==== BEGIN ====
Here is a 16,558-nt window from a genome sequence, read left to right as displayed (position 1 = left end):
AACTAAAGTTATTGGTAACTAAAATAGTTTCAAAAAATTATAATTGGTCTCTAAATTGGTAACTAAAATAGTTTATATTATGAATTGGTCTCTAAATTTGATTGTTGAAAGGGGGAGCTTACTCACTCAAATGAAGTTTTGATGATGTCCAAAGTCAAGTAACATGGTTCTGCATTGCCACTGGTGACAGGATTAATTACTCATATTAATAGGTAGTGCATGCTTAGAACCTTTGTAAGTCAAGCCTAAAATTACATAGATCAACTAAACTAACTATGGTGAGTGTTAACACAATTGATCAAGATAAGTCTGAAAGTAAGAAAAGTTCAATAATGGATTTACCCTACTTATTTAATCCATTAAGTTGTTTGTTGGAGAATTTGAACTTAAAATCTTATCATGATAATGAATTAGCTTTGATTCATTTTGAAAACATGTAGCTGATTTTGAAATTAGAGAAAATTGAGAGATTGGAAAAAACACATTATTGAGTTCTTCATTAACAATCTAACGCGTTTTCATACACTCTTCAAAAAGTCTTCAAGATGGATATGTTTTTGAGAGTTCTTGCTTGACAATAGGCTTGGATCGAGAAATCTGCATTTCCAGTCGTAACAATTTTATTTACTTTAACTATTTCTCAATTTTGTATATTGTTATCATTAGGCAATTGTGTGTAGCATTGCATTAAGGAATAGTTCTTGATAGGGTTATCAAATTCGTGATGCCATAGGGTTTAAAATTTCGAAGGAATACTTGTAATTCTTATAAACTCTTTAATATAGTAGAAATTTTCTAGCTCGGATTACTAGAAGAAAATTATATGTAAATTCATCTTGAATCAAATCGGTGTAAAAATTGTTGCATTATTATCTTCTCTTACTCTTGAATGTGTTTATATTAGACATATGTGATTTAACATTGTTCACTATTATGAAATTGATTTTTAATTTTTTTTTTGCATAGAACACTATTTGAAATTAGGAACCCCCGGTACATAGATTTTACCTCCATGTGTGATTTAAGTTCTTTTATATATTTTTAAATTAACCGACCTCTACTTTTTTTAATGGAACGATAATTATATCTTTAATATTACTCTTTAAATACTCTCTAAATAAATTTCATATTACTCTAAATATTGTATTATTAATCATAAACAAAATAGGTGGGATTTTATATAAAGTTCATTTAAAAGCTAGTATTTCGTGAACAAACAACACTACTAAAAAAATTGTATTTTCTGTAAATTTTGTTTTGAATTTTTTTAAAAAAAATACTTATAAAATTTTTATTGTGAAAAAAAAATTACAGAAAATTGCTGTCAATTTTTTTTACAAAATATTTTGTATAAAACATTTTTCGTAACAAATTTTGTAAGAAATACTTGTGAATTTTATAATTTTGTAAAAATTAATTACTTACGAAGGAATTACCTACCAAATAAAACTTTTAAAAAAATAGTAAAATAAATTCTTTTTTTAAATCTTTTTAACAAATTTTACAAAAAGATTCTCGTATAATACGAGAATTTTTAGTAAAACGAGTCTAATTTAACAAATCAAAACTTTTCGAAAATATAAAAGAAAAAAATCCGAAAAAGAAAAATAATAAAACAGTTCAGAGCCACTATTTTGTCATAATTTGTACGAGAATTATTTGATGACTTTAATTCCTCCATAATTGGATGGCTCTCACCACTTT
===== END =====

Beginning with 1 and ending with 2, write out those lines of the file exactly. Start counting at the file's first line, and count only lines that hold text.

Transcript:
Here is a 16,558-nt window from a genome sequence, read left to right as displayed (position 1 = left end):
AACTAAAGTTATTGGTAACTAAAATAGTTTCAAAAAATTATAATTGGTCTCTAAATTGGTAACTAAAATAGTTTATATTATGAATTGGTCTCTAAATTTGATTGTTGAAAGGGGGAGCTTACTCACTCAAATGAAGTTTTGATGATGTCCAAAGTCAAGTAACATGGTTCTGCATTGCCACTGGTGACAGGATTAATTACTCATATTAATAGGTAGTGCATGCTTAGAACCTTTGTAAGTCAAGCCTAAAATTACATAGATCAACTAAACTAACTATGGTGAGTGTTAACACAATTGATCAAGATAAGTCTGAAAGTAAGAAAAGTTCAATAATGGATTTACCCTACTTATTTAATCCATTAAGTTGTTTGTTGGAGAATTTGAACTTAAAATCTTATCATGATAATGAATTAGCTTTGATTCATTTTGAAAACATGTAGCTGATTTTGAAATTAGAGAAAATTGAGAGATTGGAAAAAACACATTATTGAGTTCTTCATTAACAATCTAACGCGTTTTCATACACTCTTCAAAAAGTCTTCAAGATGGATATGTTTTTGAGAGTTCTTGCTTGACAATAGGCTTGGATCGAGAAATCTGCATTTCCAGTCGTAACAATTTTATTTACTTTAACTATTTCTCAATTTTGTATATTGTTATCATTAGGCAATTGTGTGTAGCATTGCATTAAGGAATAGTTCTTGATAGGGTTATCAAATTCGTGATGCCATAGGGTTTAAAATTTCGAAGGAATACTTGTAATTCTTATAAACTCTTTAATATAGTAGAAATTTTCTAGCTCGGATTACTAGAAGAAAATTATATGTAAATTCATCTTGAATCAAATCGGTGTAAAAATTGTTGCATTATTATCTTCTCTTACTCTTGAATGTGTTTATATTAGACATATGTGATTTAACATTGTTCACTATTATGAAATTGATTTTTAATTTTTTTTTTGCATAGAACACTATTTGAAATTAGGAACCCCCGGTACATAGATTTTACCTCCATGTGTGATTTAAGTTCTTTTATATATTTTTAAATTAACCGACCTCTACTTTTTTTAATGGAACGATAATTATATCTTTAATATTACTCTTTAAATACTCTCTAAATAAATTTCATATTACTCTAAATATTGTATTATTAATCATAAACAAAATAGGTGGGATTTTATATAAAGTTCATTTAAAAGCTAGTATTTCGTGAACAAACAACACTACTAAAAAAATTGTATTTTCTGTAAATTTTGTTTTGAATTTTTTTAAAAAAAATACTTATAAAATTTTTATTGTGAAAAAAAAATTACAGAAAATTGCTGTCAATTTTTTTTACAAAATATTTTGTATAAAACATTTTTCGTAACAAATTTTGTAAGAAATACTTGTGAATTTTATAATTTTGTAAAAATTAATTACTTACGAAGGAATTACCTACCAAATAAAACTTTTAAAAAAATAGTAAAATAAATTCTTTTTTTAAATCTTTTTAACAAATTTTACAAAAAGATTCTCGTATAATACGAGAATTTTTAGTAAAACGAGTCTAATTTAACAAATCAAAACTTTTCGAAAATATAAAAGAAAAAAATCCGAAAAAGAAAAATAATAAAACAGTTCAGAGCCACTATTTTGTCATAATTTGTACGAGAATTATTTGATGACTTTAATTCCTCCATAATTGGATGGCTCTCACCACTTT